In the wake of news that 'cloned meat' had entered the UK food chain, the NBA told The Grocer this week that it intended to write to Defra and the FSA proposing that a 'CL' code be added to animal passports and export health certificates for cloned animals and their first-generation offspring.
Under current EU rules, all cattle have to be issued with passports, but there is no legal requirement to identify animals as clones or their offspring on the passport itself or any other documents. The UK government has no formal documented means of tracing them. To identify the clones' offspring this month, the FSA therefore had to rely on cattle breed societies which only provide records for pedigrees.
Before a mandatory clone identifier could be added to cattle passports, there would need to be consensus across the EU and beyond as to how many generations of offspring should be identified, said the NBA.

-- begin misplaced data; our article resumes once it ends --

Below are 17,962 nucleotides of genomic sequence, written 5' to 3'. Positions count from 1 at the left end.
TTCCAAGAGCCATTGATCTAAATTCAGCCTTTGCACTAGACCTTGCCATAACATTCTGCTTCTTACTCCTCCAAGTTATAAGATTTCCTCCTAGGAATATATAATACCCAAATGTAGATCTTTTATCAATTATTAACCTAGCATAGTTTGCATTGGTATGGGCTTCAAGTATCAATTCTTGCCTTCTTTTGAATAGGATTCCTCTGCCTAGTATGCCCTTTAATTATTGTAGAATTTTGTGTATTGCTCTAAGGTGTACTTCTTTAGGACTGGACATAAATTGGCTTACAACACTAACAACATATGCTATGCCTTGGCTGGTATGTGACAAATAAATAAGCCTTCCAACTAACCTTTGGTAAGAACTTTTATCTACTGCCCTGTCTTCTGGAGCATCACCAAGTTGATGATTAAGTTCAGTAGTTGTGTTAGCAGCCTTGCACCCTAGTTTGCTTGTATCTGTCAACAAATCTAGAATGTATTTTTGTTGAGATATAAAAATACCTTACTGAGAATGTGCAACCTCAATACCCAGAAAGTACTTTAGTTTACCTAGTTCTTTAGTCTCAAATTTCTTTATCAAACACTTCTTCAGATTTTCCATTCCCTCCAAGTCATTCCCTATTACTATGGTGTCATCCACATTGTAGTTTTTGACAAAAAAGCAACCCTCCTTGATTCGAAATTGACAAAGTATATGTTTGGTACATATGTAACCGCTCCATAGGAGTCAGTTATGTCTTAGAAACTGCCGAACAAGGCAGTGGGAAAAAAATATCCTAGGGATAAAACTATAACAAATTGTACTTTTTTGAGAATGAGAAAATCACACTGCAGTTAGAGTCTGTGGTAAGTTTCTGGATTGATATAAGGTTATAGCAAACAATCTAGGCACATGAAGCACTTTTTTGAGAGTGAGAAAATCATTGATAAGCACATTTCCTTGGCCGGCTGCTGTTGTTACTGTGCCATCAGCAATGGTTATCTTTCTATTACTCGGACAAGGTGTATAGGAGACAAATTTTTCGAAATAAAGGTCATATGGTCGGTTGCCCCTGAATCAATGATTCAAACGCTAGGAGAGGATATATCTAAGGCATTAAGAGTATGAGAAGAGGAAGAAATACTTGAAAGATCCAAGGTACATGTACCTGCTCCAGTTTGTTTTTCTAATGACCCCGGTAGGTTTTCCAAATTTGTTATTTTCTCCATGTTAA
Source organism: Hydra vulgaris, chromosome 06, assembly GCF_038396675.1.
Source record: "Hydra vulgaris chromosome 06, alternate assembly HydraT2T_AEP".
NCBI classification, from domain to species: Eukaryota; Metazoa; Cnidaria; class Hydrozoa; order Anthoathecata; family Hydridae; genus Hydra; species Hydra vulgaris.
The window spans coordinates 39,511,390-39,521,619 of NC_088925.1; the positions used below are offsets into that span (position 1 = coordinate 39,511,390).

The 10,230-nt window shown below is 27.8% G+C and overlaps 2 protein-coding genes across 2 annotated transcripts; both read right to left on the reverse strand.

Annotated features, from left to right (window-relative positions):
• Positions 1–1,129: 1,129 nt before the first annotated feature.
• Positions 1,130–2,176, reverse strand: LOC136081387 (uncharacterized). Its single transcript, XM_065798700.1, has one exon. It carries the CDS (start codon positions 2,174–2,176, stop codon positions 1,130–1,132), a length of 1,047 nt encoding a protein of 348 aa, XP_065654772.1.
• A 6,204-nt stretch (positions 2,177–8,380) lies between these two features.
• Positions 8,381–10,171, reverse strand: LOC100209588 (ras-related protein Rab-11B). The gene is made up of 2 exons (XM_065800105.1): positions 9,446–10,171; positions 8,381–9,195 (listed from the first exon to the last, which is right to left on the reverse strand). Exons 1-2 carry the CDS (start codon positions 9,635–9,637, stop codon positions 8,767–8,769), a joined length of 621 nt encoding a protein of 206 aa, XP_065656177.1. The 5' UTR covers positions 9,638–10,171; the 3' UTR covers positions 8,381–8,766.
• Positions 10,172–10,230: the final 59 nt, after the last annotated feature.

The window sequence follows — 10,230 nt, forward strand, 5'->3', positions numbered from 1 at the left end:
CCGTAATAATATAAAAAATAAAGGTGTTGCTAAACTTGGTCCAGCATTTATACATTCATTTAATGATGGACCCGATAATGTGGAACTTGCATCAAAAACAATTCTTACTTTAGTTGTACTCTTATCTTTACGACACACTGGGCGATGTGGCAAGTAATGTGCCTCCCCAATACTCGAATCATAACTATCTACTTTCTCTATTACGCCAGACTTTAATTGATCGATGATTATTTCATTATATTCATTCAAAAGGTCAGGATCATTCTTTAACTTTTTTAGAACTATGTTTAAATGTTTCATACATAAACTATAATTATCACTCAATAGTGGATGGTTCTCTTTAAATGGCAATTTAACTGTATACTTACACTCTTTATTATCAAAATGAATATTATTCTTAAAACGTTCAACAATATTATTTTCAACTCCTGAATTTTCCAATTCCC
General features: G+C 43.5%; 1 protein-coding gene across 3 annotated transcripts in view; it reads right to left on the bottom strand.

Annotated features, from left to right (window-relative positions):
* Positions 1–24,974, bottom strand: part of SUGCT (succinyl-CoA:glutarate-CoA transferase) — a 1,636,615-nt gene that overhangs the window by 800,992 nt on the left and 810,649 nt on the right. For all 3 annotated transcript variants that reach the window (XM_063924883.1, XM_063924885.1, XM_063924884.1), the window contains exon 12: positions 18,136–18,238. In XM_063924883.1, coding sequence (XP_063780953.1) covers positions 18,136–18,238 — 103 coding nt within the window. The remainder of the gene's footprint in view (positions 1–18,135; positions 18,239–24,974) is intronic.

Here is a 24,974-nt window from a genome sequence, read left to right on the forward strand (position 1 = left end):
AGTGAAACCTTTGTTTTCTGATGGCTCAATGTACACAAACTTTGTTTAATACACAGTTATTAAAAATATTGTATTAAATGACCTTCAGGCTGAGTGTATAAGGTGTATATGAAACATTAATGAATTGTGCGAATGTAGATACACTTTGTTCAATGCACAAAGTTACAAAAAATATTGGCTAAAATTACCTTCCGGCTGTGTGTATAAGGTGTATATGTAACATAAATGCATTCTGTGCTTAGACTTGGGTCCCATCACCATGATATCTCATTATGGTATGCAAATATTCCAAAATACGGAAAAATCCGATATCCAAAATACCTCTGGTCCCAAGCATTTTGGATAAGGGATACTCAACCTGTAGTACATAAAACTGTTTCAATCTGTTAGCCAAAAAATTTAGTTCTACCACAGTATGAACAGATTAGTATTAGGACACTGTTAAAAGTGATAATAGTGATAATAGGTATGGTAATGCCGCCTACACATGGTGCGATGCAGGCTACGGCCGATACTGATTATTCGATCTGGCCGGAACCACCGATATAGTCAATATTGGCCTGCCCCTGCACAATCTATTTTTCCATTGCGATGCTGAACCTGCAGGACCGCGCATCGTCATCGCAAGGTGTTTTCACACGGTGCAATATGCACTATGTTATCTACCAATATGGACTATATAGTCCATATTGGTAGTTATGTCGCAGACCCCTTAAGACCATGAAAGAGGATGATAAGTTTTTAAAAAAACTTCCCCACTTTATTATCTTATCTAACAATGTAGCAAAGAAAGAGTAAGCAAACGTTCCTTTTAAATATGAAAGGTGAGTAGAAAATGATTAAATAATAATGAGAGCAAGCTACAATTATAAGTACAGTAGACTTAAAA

The FSA argues that all generations of cloned animals are "novel foods", but the European Commission and some member states disagree. "What we need to decide across the board is: what is the code for clones?" added NBA director Kim-Marie Haywood.
Defra said the UK could opt for a voluntary code but warned this would create extra cost and might be of limited practical use. "A passport not marked as belonging to a clone or its offspring could still belong to a cloned animal, so would provide no additional help in tracing," it said, adding it was the responsibility of food companies to ensure products from clones did not enter the food chain.
NFU chief lifestock adviser John Mercer said it was important to consider the options but "we don't want a kneejerk reaction that adds another layer of bureaucracy".